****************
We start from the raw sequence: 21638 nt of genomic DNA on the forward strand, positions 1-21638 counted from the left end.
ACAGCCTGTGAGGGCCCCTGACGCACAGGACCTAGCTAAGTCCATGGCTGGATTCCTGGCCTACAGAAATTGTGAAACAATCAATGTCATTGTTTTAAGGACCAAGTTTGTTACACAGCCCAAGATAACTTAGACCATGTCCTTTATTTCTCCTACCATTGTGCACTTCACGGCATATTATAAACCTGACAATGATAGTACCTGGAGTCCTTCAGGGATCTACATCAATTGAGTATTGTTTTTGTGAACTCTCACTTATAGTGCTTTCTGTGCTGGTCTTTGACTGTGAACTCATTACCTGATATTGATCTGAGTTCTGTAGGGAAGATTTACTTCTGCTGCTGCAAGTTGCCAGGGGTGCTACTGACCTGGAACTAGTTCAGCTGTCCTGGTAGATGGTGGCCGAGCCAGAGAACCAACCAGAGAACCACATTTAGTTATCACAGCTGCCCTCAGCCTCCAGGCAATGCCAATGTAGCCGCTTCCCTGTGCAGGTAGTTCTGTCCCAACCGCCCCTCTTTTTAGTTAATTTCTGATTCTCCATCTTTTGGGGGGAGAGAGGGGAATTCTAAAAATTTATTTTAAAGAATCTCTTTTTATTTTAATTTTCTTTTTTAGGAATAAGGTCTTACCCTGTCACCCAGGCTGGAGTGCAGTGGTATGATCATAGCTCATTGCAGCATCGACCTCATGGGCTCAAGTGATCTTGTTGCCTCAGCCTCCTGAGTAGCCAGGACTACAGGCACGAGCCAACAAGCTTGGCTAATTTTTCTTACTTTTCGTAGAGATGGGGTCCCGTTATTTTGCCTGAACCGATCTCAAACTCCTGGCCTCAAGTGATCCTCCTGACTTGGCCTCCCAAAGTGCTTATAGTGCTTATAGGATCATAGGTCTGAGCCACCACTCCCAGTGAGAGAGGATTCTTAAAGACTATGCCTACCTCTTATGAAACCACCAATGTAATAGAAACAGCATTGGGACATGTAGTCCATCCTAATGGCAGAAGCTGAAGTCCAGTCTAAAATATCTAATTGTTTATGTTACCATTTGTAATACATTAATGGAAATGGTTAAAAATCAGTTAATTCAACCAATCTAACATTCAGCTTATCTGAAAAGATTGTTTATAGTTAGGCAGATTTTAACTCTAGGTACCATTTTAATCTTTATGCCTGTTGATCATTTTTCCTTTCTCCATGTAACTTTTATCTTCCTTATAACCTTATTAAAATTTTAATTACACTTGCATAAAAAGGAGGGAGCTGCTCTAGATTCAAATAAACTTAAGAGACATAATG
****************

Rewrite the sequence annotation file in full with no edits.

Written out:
We start from the raw sequence: 21638 nt of genomic DNA on the forward strand, positions 1-21638 counted from the left end.
ACAGCCTGTGAGGGCCCCTGACGCACAGGACCTAGCTAAGTCCATGGCTGGATTCCTGGCCTACAGAAATTGTGAAACAATCAATGTCATTGTTTTAAGGACCAAGTTTGTTACACAGCCCAAGATAACTTAGACCATGTCCTTTATTTCTCCTACCATTGTGCACTTCACGGCATATTATAAACCTGACAATGATAGTACCTGGAGTCCTTCAGGGATCTACATCAATTGAGTATTGTTTTTGTGAACTCTCACTTATAGTGCTTTCTGTGCTGGTCTTTGACTGTGAACTCATTACCTGATATTGATCTGAGTTCTGTAGGGAAGATTTACTTCTGCTGCTGCAAGTTGCCAGGGGTGCTACTGACCTGGAACTAGTTCAGCTGTCCTGGTAGATGGTGGCCGAGCCAGAGAACCAACCAGAGAACCACATTTAGTTATCACAGCTGCCCTCAGCCTCCAGGCAATGCCAATGTAGCCGCTTCCCTGTGCAGGTAGTTCTGTCCCAACCGCCCCTCTTTTTAGTTAATTTCTGATTCTCCATCTTTTGGGGGGAGAGAGGGGAATTCTAAAAATTTATTTTAAAGAATCTCTTTTTATTTTAATTTTCTTTTTTAGGAATAAGGTCTTACCCTGTCACCCAGGCTGGAGTGCAGTGGTATGATCATAGCTCATTGCAGCATCGACCTCATGGGCTCAAGTGATCTTGTTGCCTCAGCCTCCTGAGTAGCCAGGACTACAGGCACGAGCCAACAAGCTTGGCTAATTTTTCTTACTTTTCGTAGAGATGGGGTCCCGTTATTTTGCCTGAACCGATCTCAAACTCCTGGCCTCAAGTGATCCTCCTGACTTGGCCTCCCAAAGTGCTTATAGTGCTTATAGGATCATAGGTCTGAGCCACCACTCCCAGTGAGAGAGGATTCTTAAAGACTATGCCTACCTCTTATGAAACCACCAATGTAATAGAAACAGCATTGGGACATGTAGTCCATCCTAATGGCAGAAGCTGAAGTCCAGTCTAAAATATCTAATTGTTTATGTTACCATTTGTAATACATTAATGGAAATGGTTAAAAATCAGTTAATTCAACCAATCTAACATTCAGCTTATCTGAAAAGATTGTTTATAGTTAGGCAGATTTTAACTCTAGGTACCATTTTAATCTTTATGCCTGTTGATCATTTTTCCTTTCTCCATGTAACTTTTATCTTCCTTATAACCTTATTAAAATTTTAATTACACTTGCATAAAAAGGAGGGAGCTGCTCTAGATTCAAATAAACTTAAGAGACATAATG